12. Cochrane E, Tilbury J, Stobbe O (2017) Adding emulation functionality to existing digital preservation infrastructure. Presented at the iPRES 2018, Koyoto, JapanGoogle Scholar
  13. Consultative Committee for Space Data Systems (2017) About CCSDS. URL Accessed on 21 Jan 2019
  14. Craig-Martin M (2003) Becoming. Tate, UK. Accessed on 20 Jan 2019
  15. Dappert A, Farquhar A (2009) Significance is in the eye of the stakeholder. In: International conference on theory and practice of digital libraries. Springer, pp 297–308Google Scholar
  16. Day MW (2000) Preservation of electronic information: a bibliography., Accessed on 21 Jan 2019
  17. Dekker A (2018) Collecting and conserving net art: moving beyond conventional methods. RoutledgeGoogle Scholar
  18. Depocas A, Ippolito J, Jones C (eds) (2003) Permanence through change: the variable media approach. Guggenheim museum publications and the daniel langlois foundation for art, science, and technology, New York, USA and Montreal, CanadaGoogle Scholar
  19. Digital Preservation Coalition (2015) Digital preservation handbook, 2nd Edn. Accessed on 21 June 2017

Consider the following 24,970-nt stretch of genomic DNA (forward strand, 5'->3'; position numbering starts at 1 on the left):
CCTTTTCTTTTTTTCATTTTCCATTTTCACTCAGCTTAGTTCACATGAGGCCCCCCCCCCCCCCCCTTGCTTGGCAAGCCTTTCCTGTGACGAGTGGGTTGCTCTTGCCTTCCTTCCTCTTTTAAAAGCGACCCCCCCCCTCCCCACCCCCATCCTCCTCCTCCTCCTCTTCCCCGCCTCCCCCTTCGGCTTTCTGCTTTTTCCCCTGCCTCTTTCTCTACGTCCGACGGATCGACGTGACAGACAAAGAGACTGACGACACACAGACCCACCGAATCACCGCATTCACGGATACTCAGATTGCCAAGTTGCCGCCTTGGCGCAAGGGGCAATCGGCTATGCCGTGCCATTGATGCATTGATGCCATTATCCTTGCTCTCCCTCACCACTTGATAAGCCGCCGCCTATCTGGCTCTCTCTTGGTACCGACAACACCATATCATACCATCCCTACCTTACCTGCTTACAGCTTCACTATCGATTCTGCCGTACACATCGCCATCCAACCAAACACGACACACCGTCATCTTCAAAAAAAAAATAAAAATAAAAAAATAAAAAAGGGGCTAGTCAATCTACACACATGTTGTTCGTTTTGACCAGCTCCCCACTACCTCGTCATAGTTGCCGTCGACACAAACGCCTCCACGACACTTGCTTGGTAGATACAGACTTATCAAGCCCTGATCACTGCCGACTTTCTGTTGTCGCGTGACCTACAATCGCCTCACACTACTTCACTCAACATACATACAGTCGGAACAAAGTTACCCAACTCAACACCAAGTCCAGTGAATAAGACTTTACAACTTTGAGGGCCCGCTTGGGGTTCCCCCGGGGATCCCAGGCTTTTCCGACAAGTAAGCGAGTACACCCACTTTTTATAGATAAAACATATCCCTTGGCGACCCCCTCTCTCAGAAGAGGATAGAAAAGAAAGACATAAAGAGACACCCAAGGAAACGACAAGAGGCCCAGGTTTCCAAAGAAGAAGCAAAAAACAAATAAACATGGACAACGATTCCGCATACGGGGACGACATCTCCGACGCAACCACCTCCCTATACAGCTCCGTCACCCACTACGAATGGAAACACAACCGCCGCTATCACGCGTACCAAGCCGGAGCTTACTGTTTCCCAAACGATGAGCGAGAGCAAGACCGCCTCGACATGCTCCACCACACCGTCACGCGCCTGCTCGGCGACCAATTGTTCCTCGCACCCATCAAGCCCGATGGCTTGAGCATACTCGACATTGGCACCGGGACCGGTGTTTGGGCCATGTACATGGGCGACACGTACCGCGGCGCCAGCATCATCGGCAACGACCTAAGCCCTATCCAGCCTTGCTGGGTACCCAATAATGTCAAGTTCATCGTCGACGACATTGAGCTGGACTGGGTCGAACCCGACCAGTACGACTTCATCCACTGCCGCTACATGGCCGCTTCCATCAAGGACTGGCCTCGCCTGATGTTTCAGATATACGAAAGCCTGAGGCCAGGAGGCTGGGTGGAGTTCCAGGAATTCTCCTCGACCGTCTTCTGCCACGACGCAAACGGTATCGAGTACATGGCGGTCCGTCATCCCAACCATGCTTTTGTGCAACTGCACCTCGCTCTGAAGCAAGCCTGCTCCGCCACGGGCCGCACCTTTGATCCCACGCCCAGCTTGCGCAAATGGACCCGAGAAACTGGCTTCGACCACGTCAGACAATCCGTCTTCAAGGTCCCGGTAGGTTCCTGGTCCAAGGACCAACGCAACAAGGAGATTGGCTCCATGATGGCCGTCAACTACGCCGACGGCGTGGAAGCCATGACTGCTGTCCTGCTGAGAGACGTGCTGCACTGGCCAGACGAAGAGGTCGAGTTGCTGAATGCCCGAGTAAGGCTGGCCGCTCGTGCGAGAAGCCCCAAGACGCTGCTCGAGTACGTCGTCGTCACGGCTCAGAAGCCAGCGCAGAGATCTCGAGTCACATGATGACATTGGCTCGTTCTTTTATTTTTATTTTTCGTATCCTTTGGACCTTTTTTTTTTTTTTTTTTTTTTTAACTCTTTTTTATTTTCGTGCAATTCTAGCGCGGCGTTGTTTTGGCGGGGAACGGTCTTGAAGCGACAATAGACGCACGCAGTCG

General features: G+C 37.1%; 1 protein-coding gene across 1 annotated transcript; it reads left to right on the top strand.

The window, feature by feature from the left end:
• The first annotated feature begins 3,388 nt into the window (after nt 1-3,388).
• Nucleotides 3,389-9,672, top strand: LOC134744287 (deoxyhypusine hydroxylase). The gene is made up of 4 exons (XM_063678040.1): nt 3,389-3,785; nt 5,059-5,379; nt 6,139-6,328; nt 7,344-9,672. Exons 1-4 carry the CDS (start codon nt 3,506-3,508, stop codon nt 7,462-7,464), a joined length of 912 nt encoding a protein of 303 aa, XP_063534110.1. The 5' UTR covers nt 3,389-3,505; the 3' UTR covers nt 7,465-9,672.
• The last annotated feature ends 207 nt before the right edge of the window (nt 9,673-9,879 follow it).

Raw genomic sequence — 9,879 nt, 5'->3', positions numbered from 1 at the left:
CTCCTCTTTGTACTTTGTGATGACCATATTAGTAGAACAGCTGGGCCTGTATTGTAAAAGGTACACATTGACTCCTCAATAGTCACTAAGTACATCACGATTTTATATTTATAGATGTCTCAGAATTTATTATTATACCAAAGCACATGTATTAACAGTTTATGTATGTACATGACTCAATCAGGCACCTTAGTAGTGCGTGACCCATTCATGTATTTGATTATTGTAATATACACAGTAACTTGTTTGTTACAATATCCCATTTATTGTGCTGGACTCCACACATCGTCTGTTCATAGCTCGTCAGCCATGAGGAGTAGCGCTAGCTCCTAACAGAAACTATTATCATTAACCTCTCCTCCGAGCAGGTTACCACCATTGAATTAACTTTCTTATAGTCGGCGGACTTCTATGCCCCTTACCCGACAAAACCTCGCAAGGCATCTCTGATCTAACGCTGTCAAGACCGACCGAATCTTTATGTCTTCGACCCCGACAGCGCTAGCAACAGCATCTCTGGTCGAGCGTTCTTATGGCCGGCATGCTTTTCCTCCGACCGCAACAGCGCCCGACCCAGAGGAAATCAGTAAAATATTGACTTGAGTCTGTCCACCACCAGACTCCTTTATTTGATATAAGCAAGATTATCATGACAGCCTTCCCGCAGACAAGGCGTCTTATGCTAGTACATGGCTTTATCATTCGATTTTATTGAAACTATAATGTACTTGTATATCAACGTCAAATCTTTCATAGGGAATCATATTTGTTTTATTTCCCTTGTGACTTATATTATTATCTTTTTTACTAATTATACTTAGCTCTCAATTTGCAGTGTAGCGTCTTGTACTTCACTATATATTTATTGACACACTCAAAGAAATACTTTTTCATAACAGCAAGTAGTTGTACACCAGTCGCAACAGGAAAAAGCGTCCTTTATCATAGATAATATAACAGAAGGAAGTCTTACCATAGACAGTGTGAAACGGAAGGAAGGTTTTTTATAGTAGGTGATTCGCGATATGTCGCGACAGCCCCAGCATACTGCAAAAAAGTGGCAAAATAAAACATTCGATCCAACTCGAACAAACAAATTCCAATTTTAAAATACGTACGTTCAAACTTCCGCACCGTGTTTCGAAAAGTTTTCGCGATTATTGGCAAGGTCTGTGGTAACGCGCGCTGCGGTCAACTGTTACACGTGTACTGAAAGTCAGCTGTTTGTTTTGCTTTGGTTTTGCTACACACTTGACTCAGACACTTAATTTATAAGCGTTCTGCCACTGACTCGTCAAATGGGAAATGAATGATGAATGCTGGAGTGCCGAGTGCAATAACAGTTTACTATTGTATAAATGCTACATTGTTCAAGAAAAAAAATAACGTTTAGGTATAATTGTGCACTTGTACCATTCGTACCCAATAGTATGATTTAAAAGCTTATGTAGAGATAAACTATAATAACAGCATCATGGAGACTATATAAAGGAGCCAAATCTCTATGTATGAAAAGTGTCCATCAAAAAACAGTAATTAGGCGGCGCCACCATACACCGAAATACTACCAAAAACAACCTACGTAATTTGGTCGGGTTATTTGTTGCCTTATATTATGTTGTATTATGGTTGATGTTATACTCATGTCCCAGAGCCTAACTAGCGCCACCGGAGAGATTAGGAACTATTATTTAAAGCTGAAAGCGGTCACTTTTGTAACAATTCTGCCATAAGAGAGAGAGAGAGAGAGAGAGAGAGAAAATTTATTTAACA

20. Dover C (2016) How the Guggenheim and NYU are conserving computer-based art. GuggenheimGoogle Scholar
  21. Dreher T (2014) History of computer art, 1st Update (Sept 2015). (ed) IASL online, OnlineGoogle Scholar
  22. Dublin Core Metadata Initiative (2012) DCMI metadata terms. Dublin core metadata initiative. Accessed on 13 July 2018
  23. Engel D, Phillips J (2018) Introducing ‘Code Resituation’: applying the concept of minimal intervention to the conservation treatment of software-based art. In: Presented at the AIC 46th annual meeting, Houston, TX, USAGoogle Scholar
  24. Engel D, Wharton G (2014) Reading between the lines: source code documentation as a conservation strategy for software-based art. Stud Conserv 59:404–415. Scholar
  25. Engel D, Wharton G (2015) Source code analysis as technical art history. J Amer Inst Conserv 54:91–101CrossRefGoogle Scholar
  26. Ensom T (2018) Revealing hidden processes: instrumentation and reverse engineering in the conservation of software-based art. In: Presented at the AIC 46th annual meeting, Houston, Texas, USAGoogle Scholar
  27. Falcão P (2010) Developing a risk assessment tool for the conservation of software-based artworks. MA thesis. Berne, SwitzerlandGoogle Scholar
  28. Falcão P, Alistair A, Jones B (2014) Virtualisation as a tool for the conservation of software-based artworks. In: Presented at the iPRES 2014, Melbourne, AustraliaGoogle Scholar
  29. Falcão P, Dekker A (2015) Virtualizing John Gerrard’s “Sow Farm” (2009), or not?Google Scholar
  30. Fino-Radin B (2018) Digital art storage: what every conservator needs to know. AIC News 43Google Scholar
  31. Gengenbach M, Peltzman S, Meister S, Graham B, Waugh D, Moran J, Seifert J, Dowding H, Carleton J (2016) OSS4EVA: using open-source tools to fulfill digital preservation requirements. Code4Lib J vol 34Google Scholar